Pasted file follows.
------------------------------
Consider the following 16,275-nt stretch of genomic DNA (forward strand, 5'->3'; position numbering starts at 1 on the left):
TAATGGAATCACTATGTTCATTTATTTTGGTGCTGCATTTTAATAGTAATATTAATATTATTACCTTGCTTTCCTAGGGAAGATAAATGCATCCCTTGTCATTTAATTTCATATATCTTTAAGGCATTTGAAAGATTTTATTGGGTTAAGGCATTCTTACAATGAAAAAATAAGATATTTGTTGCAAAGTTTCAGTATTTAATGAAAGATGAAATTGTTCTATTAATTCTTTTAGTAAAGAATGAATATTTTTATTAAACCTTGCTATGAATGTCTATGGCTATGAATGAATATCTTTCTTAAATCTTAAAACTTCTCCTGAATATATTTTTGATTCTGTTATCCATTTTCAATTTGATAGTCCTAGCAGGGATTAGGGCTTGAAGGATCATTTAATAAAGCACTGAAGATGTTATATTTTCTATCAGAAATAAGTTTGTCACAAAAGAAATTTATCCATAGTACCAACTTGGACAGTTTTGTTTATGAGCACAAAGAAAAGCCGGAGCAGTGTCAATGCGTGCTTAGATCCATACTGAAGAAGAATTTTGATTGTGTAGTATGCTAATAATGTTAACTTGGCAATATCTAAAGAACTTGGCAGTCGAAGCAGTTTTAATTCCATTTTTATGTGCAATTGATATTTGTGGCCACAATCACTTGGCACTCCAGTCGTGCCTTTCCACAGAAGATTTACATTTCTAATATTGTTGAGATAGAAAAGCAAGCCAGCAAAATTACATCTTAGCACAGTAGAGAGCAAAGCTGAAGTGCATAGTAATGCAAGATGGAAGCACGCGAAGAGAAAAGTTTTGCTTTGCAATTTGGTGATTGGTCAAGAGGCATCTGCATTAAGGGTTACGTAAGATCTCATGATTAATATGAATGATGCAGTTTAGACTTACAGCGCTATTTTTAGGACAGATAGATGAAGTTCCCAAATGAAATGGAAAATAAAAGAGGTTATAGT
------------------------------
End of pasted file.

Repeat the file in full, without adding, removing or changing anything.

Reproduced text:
Consider the following 16,275-nt stretch of genomic DNA (forward strand, 5'->3'; position numbering starts at 1 on the left):
TAATGGAATCACTATGTTCATTTATTTTGGTGCTGCATTTTAATAGTAATATTAATATTATTACCTTGCTTTCCTAGGGAAGATAAATGCATCCCTTGTCATTTAATTTCATATATCTTTAAGGCATTTGAAAGATTTTATTGGGTTAAGGCATTCTTACAATGAAAAAATAAGATATTTGTTGCAAAGTTTCAGTATTTAATGAAAGATGAAATTGTTCTATTAATTCTTTTAGTAAAGAATGAATATTTTTATTAAACCTTGCTATGAATGTCTATGGCTATGAATGAATATCTTTCTTAAATCTTAAAACTTCTCCTGAATATATTTTTGATTCTGTTATCCATTTTCAATTTGATAGTCCTAGCAGGGATTAGGGCTTGAAGGATCATTTAATAAAGCACTGAAGATGTTATATTTTCTATCAGAAATAAGTTTGTCACAAAAGAAATTTATCCATAGTACCAACTTGGACAGTTTTGTTTATGAGCACAAAGAAAAGCCGGAGCAGTGTCAATGCGTGCTTAGATCCATACTGAAGAAGAATTTTGATTGTGTAGTATGCTAATAATGTTAACTTGGCAATATCTAAAGAACTTGGCAGTCGAAGCAGTTTTAATTCCATTTTTATGTGCAATTGATATTTGTGGCCACAATCACTTGGCACTCCAGTCGTGCCTTTCCACAGAAGATTTACATTTCTAATATTGTTGAGATAGAAAAGCAAGCCAGCAAAATTACATCTTAGCACAGTAGAGAGCAAAGCTGAAGTGCATAGTAATGCAAGATGGAAGCACGCGAAGAGAAAAGTTTTGCTTTGCAATTTGGTGATTGGTCAAGAGGCATCTGCATTAAGGGTTACGTAAGATCTCATGATTAATATGAATGATGCAGTTTAGACTTACAGCGCTATTTTTAGGACAGATAGATGAAGTTCCCAAATGAAATGGAAAATAAAAGAGGTTATAGT